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Pharmacol Biochem Behav. 1991 Mar;38(3):513-7.

Caffeine-induced place and taste conditioning: production of dose-dependent preference and aversion.

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1
Department of Psychology, Queen's University, Kingston, Canada.

Abstract

Although caffeine may be the most widely used behaviorally active drug, few studies have examined its rewarding properties. In the present study, the designs of place-conditioning and taste-conditioning paradigms were combined in a single experiment to provide two independent measures of drug reward. During 3 preconditioning sessions, undrugged rats received access to 2 distinctive chambers connected by a small tunnel. During the 8-session conditioning phase, groups were given home cage access to either a sweet or salty solution, administered caffeine (0.3, 1.0, 3.0, 10.0, 30.0 mg/kg IP; 30.0 mg/kg SC), and confined to one of the chambers. On alternate sessions, rats were given home cage access to the remaining solution, injected with the vehicle, and confined to the opposite chamber. On test sessions 1 and 2, undrugged animals were given home cage access to one of the flavored solutions and water, and then allowed access to both conditioning chambers. On test session 3, rats were given access to both flavored solutions, injected with the drug used during conditioning, and again allowed access to both chambers. Caffeine (3.0 mg/kg) produced a significant place preference. The highest dose (30.0 mg/kg IP and SC) produced significant place and taste aversions. A control group given (+)-amphetamine illustrated a significant place preference and taste aversion as expected. Thus caffeine appeared to produce a dose-dependent biphasic effect; a lower dose was rewarding, whereas higher doses produced aversions to environmental stimuli associated with the drug.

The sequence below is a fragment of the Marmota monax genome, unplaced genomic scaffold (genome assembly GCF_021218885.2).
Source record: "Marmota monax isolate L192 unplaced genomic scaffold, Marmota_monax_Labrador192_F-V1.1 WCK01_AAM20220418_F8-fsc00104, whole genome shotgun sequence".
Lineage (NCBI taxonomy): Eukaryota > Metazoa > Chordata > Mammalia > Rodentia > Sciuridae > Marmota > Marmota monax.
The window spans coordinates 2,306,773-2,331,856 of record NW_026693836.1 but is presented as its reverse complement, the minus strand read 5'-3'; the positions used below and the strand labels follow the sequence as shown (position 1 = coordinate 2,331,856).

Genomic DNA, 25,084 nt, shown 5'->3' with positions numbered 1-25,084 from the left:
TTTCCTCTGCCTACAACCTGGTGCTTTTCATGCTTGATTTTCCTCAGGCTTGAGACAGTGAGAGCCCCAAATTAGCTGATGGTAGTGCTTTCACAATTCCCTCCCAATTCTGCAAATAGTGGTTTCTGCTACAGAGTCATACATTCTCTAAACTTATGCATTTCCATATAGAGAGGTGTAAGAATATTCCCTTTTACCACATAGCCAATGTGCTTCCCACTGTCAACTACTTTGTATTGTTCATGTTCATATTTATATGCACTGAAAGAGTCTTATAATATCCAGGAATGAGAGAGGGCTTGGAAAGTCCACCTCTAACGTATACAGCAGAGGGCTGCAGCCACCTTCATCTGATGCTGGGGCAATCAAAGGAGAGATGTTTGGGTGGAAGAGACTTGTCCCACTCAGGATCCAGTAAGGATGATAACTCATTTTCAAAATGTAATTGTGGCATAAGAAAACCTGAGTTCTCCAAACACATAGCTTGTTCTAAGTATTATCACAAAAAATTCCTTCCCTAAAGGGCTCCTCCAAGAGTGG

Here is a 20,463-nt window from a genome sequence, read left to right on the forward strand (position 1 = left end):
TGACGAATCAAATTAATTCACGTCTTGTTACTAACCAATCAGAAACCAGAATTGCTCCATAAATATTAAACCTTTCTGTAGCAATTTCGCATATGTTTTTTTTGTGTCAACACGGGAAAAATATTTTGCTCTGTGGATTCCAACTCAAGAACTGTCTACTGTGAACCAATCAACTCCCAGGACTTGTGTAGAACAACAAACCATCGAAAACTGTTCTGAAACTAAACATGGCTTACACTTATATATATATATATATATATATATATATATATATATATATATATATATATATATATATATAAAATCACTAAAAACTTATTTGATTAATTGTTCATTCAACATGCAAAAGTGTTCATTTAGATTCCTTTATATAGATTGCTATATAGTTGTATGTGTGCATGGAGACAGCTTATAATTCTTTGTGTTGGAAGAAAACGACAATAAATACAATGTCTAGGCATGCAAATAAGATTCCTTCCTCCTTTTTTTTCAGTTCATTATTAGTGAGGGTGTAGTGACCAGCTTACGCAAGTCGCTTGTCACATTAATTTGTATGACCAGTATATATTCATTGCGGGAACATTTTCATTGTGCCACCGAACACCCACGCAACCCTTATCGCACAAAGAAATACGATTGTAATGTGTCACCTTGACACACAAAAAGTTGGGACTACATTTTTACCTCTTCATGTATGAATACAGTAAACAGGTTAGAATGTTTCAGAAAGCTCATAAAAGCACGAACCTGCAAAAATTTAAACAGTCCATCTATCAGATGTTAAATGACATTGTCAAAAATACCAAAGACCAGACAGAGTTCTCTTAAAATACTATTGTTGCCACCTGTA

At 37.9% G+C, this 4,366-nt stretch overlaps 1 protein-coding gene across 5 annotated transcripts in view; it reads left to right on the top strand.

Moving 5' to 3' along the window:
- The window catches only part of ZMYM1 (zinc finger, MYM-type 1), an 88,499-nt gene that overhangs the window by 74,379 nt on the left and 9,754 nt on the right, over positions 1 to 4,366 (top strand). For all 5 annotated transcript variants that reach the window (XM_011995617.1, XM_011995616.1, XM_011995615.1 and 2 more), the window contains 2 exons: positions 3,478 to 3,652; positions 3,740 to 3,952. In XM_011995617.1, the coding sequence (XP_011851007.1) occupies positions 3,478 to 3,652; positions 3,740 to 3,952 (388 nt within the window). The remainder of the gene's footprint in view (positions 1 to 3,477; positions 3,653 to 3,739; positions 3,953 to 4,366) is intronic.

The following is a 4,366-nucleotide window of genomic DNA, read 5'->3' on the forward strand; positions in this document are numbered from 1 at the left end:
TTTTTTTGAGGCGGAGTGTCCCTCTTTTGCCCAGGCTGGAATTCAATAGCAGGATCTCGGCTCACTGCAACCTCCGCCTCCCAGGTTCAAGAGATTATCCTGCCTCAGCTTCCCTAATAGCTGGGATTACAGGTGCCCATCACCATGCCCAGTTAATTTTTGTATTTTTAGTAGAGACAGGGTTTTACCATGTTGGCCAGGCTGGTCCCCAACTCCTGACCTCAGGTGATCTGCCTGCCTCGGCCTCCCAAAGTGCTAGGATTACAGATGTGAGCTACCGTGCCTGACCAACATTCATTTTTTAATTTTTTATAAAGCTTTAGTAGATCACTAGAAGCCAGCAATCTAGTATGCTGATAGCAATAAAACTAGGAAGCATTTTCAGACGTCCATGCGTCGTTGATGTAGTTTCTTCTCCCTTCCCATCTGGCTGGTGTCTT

PMID:
2068188
DOI:
10.1016/0091-3057(91)90006-n
[Indexed for MEDLINE]

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